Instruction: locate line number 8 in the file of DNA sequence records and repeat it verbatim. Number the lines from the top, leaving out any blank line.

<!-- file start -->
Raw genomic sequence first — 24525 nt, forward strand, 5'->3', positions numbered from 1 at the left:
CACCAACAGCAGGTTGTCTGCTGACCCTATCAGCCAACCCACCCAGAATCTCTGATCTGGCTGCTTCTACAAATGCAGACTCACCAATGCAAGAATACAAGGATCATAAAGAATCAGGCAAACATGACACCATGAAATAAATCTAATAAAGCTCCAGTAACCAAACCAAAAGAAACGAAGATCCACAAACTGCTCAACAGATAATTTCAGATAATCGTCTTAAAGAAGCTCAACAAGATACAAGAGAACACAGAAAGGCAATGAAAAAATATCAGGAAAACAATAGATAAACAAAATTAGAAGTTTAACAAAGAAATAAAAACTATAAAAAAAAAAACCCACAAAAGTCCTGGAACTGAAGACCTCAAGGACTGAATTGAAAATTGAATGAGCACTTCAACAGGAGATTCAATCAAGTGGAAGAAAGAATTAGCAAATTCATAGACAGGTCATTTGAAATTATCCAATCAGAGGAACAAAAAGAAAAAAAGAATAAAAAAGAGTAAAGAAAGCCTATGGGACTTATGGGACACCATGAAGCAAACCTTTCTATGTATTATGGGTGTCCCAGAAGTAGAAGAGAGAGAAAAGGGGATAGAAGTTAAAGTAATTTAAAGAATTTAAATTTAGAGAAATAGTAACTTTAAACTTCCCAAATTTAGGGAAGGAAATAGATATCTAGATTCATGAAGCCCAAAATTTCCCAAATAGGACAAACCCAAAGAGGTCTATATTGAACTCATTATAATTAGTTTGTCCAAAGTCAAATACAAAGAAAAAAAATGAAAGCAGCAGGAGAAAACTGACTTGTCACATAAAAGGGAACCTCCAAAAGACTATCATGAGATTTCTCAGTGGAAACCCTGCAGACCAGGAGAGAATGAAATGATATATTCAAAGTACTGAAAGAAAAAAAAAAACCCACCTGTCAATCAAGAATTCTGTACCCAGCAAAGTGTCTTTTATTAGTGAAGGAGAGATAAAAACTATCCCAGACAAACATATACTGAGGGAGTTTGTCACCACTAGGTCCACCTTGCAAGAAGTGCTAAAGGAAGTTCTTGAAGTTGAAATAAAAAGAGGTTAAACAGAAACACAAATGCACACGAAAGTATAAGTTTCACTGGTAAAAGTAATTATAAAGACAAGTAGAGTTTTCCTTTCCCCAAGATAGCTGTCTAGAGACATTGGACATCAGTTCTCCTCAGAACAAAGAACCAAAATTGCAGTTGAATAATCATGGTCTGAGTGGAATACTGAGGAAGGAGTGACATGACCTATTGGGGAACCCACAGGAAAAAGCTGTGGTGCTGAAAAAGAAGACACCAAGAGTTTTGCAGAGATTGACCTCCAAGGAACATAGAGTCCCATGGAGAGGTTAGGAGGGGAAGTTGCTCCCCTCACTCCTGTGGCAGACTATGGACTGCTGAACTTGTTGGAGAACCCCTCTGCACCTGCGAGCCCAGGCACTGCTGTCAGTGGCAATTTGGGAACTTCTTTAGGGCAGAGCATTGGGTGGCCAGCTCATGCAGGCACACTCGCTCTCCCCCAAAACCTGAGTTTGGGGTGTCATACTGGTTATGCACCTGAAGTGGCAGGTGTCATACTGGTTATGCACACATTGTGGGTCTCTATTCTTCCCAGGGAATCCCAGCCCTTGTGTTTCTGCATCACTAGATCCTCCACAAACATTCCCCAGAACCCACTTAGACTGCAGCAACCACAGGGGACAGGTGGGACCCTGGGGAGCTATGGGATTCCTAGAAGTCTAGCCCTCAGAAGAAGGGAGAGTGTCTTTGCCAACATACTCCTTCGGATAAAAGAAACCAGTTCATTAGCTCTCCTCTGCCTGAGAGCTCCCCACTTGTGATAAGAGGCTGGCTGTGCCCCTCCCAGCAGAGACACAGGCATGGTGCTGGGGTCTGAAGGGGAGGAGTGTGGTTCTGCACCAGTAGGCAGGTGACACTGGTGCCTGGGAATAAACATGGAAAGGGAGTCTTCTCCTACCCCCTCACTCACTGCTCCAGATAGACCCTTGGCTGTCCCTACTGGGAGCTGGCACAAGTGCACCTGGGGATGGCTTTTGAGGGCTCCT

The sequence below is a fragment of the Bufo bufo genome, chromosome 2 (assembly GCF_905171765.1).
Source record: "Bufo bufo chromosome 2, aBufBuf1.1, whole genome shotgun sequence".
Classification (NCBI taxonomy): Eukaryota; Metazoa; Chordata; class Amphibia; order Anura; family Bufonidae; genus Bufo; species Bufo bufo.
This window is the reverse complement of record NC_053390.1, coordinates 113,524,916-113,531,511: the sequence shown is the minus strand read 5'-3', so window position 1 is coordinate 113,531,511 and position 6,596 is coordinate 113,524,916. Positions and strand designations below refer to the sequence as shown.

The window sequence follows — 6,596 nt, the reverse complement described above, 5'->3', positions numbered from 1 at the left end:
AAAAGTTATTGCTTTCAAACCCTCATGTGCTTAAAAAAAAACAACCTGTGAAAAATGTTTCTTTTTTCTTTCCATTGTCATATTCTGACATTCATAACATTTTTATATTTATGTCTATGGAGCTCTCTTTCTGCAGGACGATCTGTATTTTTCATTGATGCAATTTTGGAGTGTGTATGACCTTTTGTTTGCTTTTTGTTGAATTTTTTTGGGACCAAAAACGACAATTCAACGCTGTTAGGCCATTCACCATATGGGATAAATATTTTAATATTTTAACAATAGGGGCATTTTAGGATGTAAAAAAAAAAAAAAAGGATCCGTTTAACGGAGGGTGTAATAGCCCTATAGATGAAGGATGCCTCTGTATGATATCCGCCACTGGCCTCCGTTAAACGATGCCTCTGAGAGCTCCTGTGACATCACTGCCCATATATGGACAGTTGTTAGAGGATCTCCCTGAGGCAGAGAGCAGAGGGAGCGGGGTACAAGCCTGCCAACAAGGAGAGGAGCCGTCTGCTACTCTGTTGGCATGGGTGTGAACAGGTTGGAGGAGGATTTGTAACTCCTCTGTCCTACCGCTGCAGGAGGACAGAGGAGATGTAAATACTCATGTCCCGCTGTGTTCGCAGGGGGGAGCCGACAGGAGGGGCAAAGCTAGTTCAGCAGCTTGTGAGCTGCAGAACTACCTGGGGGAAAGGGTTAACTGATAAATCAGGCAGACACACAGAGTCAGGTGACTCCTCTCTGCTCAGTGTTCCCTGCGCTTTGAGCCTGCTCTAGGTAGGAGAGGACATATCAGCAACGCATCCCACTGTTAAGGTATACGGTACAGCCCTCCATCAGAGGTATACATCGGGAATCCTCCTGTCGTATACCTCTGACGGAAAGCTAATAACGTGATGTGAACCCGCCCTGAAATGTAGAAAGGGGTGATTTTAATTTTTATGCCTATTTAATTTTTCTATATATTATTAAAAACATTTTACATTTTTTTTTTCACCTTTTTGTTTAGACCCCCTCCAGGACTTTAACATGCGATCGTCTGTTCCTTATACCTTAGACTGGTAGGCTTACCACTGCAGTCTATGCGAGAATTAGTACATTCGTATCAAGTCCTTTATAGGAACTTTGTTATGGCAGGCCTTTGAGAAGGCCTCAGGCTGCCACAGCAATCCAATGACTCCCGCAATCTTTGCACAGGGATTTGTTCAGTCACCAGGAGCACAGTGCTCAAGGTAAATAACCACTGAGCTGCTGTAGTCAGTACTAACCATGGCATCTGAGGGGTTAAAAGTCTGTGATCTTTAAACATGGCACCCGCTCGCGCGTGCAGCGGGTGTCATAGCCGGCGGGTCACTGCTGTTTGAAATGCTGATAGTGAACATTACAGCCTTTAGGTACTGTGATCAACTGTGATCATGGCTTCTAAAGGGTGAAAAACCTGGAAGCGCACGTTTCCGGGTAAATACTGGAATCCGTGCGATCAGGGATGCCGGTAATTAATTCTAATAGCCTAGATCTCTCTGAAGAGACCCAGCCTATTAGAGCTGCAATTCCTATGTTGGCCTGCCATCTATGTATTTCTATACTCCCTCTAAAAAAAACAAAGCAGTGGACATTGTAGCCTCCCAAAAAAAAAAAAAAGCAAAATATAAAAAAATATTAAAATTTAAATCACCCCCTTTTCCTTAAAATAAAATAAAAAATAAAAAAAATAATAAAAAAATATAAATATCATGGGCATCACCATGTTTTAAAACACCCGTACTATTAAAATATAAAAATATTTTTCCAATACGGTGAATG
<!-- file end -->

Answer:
AAAAGTTATTGCTTTCAAACCCTCATGTGCTTAAAAAAAAACAACCTGTGAAAAATGTTTCTTTTTTCTTTCCATTGTCATATTCTGACATTCATAACATTTTTATATTTATGTCTATGGAGCTCTCTTTCTGCAGGACGATCTGTATTTTTCATTGATGCAATTTTGGAGTGTGTATGACCTTTTGTTTGCTTTTTGTTGAATTTTTTTGGGACCAAAAACGACAATTCAACGCTGTTAGGCCATTCACCATATGGGATAAATATTTTAATATTTTAACAATAGGGGCATTTTAGGATGTAAAAAAAAAAAAAAAGGATCCGTTTAACGGAGGGTGTAATAGCCCTATAGATGAAGGATGCCTCTGTATGATATCCGCCACTGGCCTCCGTTAAACGATGCCTCTGAGAGCTCCTGTGACATCACTGCCCATATATGGACAGTTGTTAGAGGATCTCCCTGAGGCAGAGAGCAGAGGGAGCGGGGTACAAGCCTGCCAACAAGGAGAGGAGCCGTCTGCTACTCTGTTGGCATGGGTGTGAACAGGTTGGAGGAGGATTTGTAACTCCTCTGTCCTACCGCTGCAGGAGGACAGAGGAGATGTAAATACTCATGTCCCGCTGTGTTCGCAGGGGGGAGCCGACAGGAGGGGCAAAGCTAGTTCAGCAGCTTGTGAGCTGCAGAACTACCTGGGGGAAAGGGTTAACTGATAAATCAGGCAGACACACAGAGTCAGGTGACTCCTCTCTGCTCAGTGTTCCCTGCGCTTTGAGCCTGCTCTAGGTAGGAGAGGACATATCAGCAACGCATCCCACTGTTAAGGTATACGGTACAGCCCTCCATCAGAGGTATACATCGGGAATCCTCCTGTCGTATACCTCTGACGGAAAGCTAATAACGTGATGTGAACCCGCCCTGAAATGTAGAAAGGGGTGATTTTAATTTTTATGCCTATTTAATTTTTCTATATATTATTAAAAACATTTTACATTTTTTTTTTCACCTTTTTGTTTAGACCCCCTCCAGGACTTTAACATGCGATCGTCTGTTCCTTATACCTTAGACTGGTAGGCTTACCACTGCAGTCTATGCGAGAATTAGTACATTCGTATCAAGTCCTTTATAGGAACTTTGTTATGGCAGGCCTTTGAGAAGGCCTCAGGCTGCCACAGCAATCCAATGACTCCCGCAATCTTTGCACAGGGATTTGTTCAGTCACCAGGAGCACAGTGCTCAAGGTAAATAACCACTGAGCTGCTGTAGTCAGTACTAACCATGGCATCTGAGGGGTTAAAAGTCTGTGATCTTTAAACATGGCACCCGCTCGCGCGTGCAGCGGGTGTCATAGCCGGCGGGTCACTGCTGTTTGAAATGCTGATAGTGAACATTACAGCCTTTAGGTACTGTGATCAACTGTGATCATGGCTTCTAAAGGGTGAAAAACCTGGAAGCGCACGTTTCCGGGTAAATACTGGAATCCGTGCGATCAGGGATGCCGGTAATTAATTCTAATAGCCTAGATCTCTCTGAAGAGACCCAGCCTATTAGAGCTGCAATTCCTATGTTGGCCTGCCATCTATGTATTTCTATACTCCCTCTAAAAAAAACAAAGCAGTGGACATTGTAGCCTCCCAAAAAAAAAAAAAAGCAAAATATAAAAAAATATTAAAATTTAAATCACCCCCTTTTCCTTAAAATAAAATAAAAAATAAAAAAAATAATAAAAAAATATAAATATCATGGGCATCACCATGTTTTAAAACACCCGTACTATTAAAATATAAAAATATTTTTCCAATACGGTGAATG